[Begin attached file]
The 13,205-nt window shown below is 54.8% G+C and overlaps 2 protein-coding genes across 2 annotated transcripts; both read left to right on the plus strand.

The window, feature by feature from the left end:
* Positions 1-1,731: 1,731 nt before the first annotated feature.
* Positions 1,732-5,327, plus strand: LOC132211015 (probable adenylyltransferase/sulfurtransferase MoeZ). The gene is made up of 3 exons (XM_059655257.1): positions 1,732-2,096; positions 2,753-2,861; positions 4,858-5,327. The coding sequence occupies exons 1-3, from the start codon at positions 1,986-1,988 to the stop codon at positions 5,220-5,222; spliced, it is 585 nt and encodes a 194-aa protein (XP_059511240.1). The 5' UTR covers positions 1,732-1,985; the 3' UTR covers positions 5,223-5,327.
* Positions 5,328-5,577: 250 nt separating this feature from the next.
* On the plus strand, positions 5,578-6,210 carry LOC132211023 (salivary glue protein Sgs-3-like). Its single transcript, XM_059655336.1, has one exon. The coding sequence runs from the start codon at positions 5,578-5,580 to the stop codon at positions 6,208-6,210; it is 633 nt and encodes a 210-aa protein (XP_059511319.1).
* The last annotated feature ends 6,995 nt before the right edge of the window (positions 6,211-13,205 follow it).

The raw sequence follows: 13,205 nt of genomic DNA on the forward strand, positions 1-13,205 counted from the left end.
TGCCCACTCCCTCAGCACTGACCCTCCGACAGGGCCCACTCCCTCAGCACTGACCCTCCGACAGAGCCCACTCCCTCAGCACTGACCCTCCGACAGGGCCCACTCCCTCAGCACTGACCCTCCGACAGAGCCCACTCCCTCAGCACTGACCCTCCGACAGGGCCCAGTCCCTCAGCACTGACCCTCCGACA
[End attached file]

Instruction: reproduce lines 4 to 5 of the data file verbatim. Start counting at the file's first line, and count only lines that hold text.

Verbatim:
* Positions 1,732-5,327, plus strand: LOC132211015 (probable adenylyltransferase/sulfurtransferase MoeZ). The gene is made up of 3 exons (XM_059655257.1): positions 1,732-2,096; positions 2,753-2,861; positions 4,858-5,327. The coding sequence occupies exons 1-3, from the start codon at positions 1,986-1,988 to the stop codon at positions 5,220-5,222; spliced, it is 585 nt and encodes a 194-aa protein (XP_059511240.1). The 5' UTR covers positions 1,732-1,985; the 3' UTR covers positions 5,223-5,327.
* Positions 5,328-5,577: 250 nt separating this feature from the next.